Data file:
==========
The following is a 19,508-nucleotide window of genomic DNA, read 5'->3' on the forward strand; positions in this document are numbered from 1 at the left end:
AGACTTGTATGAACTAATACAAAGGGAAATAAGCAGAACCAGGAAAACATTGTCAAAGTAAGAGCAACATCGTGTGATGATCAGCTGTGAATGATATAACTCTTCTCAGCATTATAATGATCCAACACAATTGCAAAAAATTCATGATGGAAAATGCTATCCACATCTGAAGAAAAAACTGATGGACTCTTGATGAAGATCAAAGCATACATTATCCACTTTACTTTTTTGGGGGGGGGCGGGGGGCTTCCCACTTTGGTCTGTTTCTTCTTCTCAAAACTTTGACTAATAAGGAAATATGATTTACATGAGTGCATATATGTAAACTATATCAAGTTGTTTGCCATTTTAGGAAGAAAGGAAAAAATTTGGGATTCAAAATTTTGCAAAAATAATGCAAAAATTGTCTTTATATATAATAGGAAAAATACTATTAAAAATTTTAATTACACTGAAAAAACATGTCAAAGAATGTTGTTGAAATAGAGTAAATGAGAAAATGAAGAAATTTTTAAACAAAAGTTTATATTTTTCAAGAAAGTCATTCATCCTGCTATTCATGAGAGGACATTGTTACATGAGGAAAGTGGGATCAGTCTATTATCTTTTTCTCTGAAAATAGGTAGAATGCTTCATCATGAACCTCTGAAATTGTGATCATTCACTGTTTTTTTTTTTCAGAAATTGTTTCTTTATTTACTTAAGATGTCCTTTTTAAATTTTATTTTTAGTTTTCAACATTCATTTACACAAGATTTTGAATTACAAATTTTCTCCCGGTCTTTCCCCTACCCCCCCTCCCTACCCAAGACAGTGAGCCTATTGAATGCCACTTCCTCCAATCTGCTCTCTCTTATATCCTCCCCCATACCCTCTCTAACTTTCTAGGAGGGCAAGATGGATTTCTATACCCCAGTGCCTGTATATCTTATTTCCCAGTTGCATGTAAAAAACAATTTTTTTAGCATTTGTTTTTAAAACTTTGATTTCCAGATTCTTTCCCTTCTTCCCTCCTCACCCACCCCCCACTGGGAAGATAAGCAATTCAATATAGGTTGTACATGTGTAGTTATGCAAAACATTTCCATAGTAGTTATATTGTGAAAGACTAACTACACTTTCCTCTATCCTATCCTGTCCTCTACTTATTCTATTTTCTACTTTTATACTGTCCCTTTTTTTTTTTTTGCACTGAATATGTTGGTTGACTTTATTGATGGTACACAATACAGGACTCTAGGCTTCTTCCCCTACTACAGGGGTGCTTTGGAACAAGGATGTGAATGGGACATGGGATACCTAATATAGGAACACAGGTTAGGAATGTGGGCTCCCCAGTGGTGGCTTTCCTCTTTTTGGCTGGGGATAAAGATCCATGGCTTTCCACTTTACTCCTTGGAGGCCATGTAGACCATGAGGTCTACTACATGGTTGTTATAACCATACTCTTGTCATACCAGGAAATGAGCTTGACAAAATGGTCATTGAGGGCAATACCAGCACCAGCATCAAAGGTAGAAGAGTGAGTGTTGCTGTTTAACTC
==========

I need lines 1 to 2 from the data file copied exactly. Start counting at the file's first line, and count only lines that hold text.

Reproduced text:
The following is a 19,508-nucleotide window of genomic DNA, read 5'->3' on the forward strand; positions in this document are numbered from 1 at the left end:
AGACTTGTATGAACTAATACAAAGGGAAATAAGCAGAACCAGGAAAACATTGTCAAAGTAAGAGCAACATCGTGTGATGATCAGCTGTGAATGATATAACTCTTCTCAGCATTATAATGATCCAACACAATTGCAAAAAATTCATGATGGAAAATGCTATCCACATCTGAAGAAAAAACTGATGGACTCTTGATGAAGATCAAAGCATACATTATCCACTTTACTTTTTTGGGGGGGGGCGGGGGGCTTCCCACTTTGGTCTGTTTCTTCTTCTCAAAACTTTGACTAATAAGGAAATATGATTTACATGAGTGCATATATGTAAACTATATCAAGTTGTTTGCCATTTTAGGAAGAAAGGAAAAAATTTGGGATTCAAAATTTTGCAAAAATAATGCAAAAATTGTCTTTATATATAATAGGAAAAATACTATTAAAAATTTTAATTACACTGAAAAAACATGTCAAAGAATGTTGTTGAAATAGAGTAAATGAGAAAATGAAGAAATTTTTAAACAAAAGTTTATATTTTTCAAGAAAGTCATTCATCCTGCTATTCATGAGAGGACATTGTTACATGAGGAAAGTGGGATCAGTCTATTATCTTTTTCTCTGAAAATAGGTAGAATGCTTCATCATGAACCTCTGAAATTGTGATCATTCACTGTTTTTTTTTTTCAGAAATTGTTTCTTTATTTACTTAAGATGTCCTTTTTAAATTTTATTTTTAGTTTTCAACATTCATTTACACAAGATTTTGAATTACAAATTTTCTCCCGGTCTTTCCCCTACCCCCCCTCCCTACCCAAGACAGTGAGCCTATTGAATGCCACTTCCTCCAATCTGCTCTCTCTTATATCCTCCCCCATACCCTCTCTAACTTTCTAGGAGGGCAAGATGGATTTCTATACCCCAGTGCCTGTATATCTTATTTCCCAGTTGCATGTAAAAAACAATTTTTTTAGCATTTGTTTTTAAAACTTTGATTTCCAGATTCTTTCCCTTCTTCCCTCCTCACCCACCCCCCACTGGGAAGATAAGCAATTCAATATAGGTTGTACATGTGTAGTTATGCAAAACATTTCCATAGTAGTTATATTGTGAAAGACTAACTACACTTTCCTCTATCCTATCCTGTCCTCTACTTATTCTATTTTCTACTTTTATACTGTCCCTTTTTTTTTTTTTGCACTGAATATGTTGGTTGACTTTATTGATGGTACACAATACAGGACTCTAGGCTTCTTCCCCTACTACAGGGGTGCTTTGGAACAAGGATGTGAATGGGACATGGGATACCTAATATAGGAACACAGGTTAGGAATGTGGGCTCCCCAGTGGTGGCTTTCCTCTTTTTGGCTGGGGATAAAGATCCATGGCTTTCCACTTTACTCCTTGGAGGCCATGTAGACCATGAGGTCTACTACATGGTTGTTATAACCATACTCTTGTCATACCAGGAAATGAGCTTGACAAAATGGTCATTGAGGGCAATACCAGCACCAGCATCAAAGGTAGAAGAGTGAGTGTTGCTGTTTAACTC